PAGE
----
Lewis Dot Structures. A How To Lewis Dot Structures A How To Step 1 Count the total valence electrons for the molecule To do this, find the number of valence electrons for each atom in the molecule, and add them up. CO 2 Step 1: Valance

More information

Background: Electron Dot Formula Basics

Background: Electron Dot Formula Basics Background: Electron Dot Formula Basics 1. What do the dots in an electron dot formula represent? 2. Describe the pattern of electron dot formulas as you move from left to right in a period of the Periodic

More information

Shapes of Molecules and Bonding

Shapes of Molecules and Bonding Shapes of Molecules and onding Molecular geometry is governed by energy. Molecules receive such geometry as to minimize their potential energy. A striking example is DA. Lewis Dot Structures 1. VAL (total

More information

Chapter 7. Comparing Ionic and Covalent Bonds. Ionic Bonds. Types of Bonds. Quick Review of Bond Types. Covalent Bonds

Chapter 7. Comparing Ionic and Covalent Bonds. Ionic Bonds. Types of Bonds. Quick Review of Bond Types. Covalent Bonds Comparing Ionic and Covalent Bonds Chapter 7 Covalent Bonds and Molecular Structure Intermolecular forces (much weaker than bonds) must be broken Ionic bonds must be broken 1 Ionic Bonds Covalent Bonds

More information

Chapter 8. Chemical Bonding. Introduction. Molecular and Ionic Compounds. Chapter 8 Topics. Ionic and Covalent. Ionic and Covalent

Chapter 8. Chemical Bonding. Introduction. Molecular and Ionic Compounds. Chapter 8 Topics. Ionic and Covalent. Ionic and Covalent Introduction Chapter 8 Chemical Bonding How and why to atoms come together (bond) to form compounds? Why do different compounds have such different properties? What do molecules look like in 3 dimensions?

More information

Bonding Models. Bonding Models (Lewis) Bonding Models (Lewis) Resonance Structures. Section 2 (Chapter 3, M&T) Chemical Bonding

Bonding Models. Bonding Models (Lewis) Bonding Models (Lewis) Resonance Structures. Section 2 (Chapter 3, M&T) Chemical Bonding Bonding Models Section (Chapter, M&T) Chemical Bonding We will look at three models of bonding: Lewis model Valence Bond model M theory Bonding Models (Lewis) Bonding Models (Lewis) Lewis model of bonding

More information

Assignment 9 Solutions. Chapter 8, #8.32, 36, 38, 42, 54, 56, 72, 100, 102, Chapter 10, #10.24, 40, 55, 63. Number of e in Valence Shell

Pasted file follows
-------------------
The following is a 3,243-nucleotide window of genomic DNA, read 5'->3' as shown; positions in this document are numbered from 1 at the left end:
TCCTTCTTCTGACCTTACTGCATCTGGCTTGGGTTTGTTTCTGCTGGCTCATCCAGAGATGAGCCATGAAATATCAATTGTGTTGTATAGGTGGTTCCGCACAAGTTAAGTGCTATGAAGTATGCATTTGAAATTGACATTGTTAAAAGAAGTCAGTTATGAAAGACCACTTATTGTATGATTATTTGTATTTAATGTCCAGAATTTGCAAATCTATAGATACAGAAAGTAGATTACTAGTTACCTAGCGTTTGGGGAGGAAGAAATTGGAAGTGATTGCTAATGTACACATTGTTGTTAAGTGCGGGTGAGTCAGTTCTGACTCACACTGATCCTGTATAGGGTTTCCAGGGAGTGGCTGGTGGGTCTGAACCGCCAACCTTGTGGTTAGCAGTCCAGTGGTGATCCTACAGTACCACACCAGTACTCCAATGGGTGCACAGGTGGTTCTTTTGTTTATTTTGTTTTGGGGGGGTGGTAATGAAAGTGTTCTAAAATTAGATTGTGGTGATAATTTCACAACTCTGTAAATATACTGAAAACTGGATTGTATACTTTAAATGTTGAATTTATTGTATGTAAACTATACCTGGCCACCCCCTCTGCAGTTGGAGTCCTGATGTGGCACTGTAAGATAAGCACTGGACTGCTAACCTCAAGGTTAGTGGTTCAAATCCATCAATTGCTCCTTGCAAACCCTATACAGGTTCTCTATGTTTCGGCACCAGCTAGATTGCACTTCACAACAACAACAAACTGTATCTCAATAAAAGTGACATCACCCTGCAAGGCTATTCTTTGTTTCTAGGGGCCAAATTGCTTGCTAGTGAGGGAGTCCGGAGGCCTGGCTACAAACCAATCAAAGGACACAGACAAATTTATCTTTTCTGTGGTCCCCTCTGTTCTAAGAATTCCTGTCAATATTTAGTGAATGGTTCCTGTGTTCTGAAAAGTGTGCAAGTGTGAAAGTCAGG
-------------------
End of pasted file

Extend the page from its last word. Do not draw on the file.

Assignment 9 Solutions. Chapter 8, #8.32, 36, 38, 42, 54, 56, 72, 100, 102, Chapter 10, #10.24, 40, 55, 63. Number of e in Valence Shell Assignment 9 Solutions Chapter 8, #8.32, 36, 38, 42, 54, 56, 72, 100, 102, Chapter 10, #10.24, 40, 55, 63. 8.32. Collect and Organize Of B 3+, I, Ca 2+, and Pb 2+ we are to identify which have a complete

More information

CHEMISTRY BONDING REVIEW

CHEMISTRY BONDING REVIEW Answer the following questions. CHEMISTRY BONDING REVIEW 1. What are the three kinds of bonds which can form between atoms? The three types of Bonds are Covalent, Ionic and Metallic. Name Date Block 2.

More information

Question 4.2: Write Lewis dot symbols for atoms of the following elements: Mg, Na, B, O, N, Br.

Question 4.2: Write Lewis dot symbols for atoms of the following elements: Mg, Na, B, O, N, Br. Question 4.1: Explain the formation of a chemical bond. A chemical bond is defined as an attractive force that holds the constituents (atoms, ions etc.) together in a chemical species. Various theories

More information

Note that each line between atoms represents a bond, which contains 2 electrons.

Note that each line between atoms represents a bond, which contains 2 electrons. Octet Rule and Lewis Dot Structures CH2000: Introduction to General Chemistry, Plymouth State University Introduction: In the late 1800s, chemists were working to make sense of the large numbers of compounds

More information

Covalent Bonds. A group of atoms held together by covalent bonds is called a molecule.

Covalent Bonds. A group of atoms held together by covalent bonds is called a molecule. Covalent Bonds The bond formed when atoms share electrons is called a covalent bond. (Unlike ionic bonds, which involve the complete transfer of electrons). A group of atoms held together by covalent bonds

More information

CHAPTER 10 THE SHAPES OF MOLECULES

CHAPTER 10 THE SHAPES OF MOLECULES ATER 10 TE AE MLEULE 10.1 To be the central atom in a compound, the atom must be able to simultaneously bond to at least two other atoms. e,, and cannot serve as central atoms in a Lewis structure. elium

More information

3. Simple Bonding Theory Lewis Electron-Dot Diagrams & Resonance. 3.1 Lewis-Representation of simple molecules such as ??

3. Simple Bonding Theory Lewis Electron-Dot Diagrams & Resonance. 3.1 Lewis-Representation of simple molecules such as ?? 3. Simple Bonding Theory 3. 1 Lewis Electron-Dot Diagrams & Resonance 3.1 Lewis-Representation of simple molecules such as F 2, N 2, H 2 O, H-C C-H, or CO 2 (but how about O 2??) 3.1.1 Resonance Structures

More information

Chapter10 Tro. 4. Based on the Lewis structure, the number of electron domains in the valence shell of the CO molecule is A) 1 B) 2 C) 3 D) 4 E) 5

Chapter10 Tro. 4. Based on the Lewis structure, the number of electron domains in the valence shell of the CO molecule is A) 1 B) 2 C) 3 D) 4 E) 5 Chapter10 Tro 1. All of the geometries listed below are examples of the five basic geometries for molecules with more than 3 atoms except A) planar triangular B) octahedral C) tetrahedral D) trihedral

More information

Molecular Geometry. How can molecular shapes be predicted using the VSEPR theory? H 2. CO 3 electron domains (3 bonding, 0 nonbonding)

Molecular Geometry. How can molecular shapes be predicted using the VSEPR theory? H 2. CO 3 electron domains (3 bonding, 0 nonbonding) Why? Molecular Geometry How can molecular shapes be predicted using the VSEPR theory? When you draw a Lewis structure for a molecule on paper, you are making a two-dimensional representation of the atoms.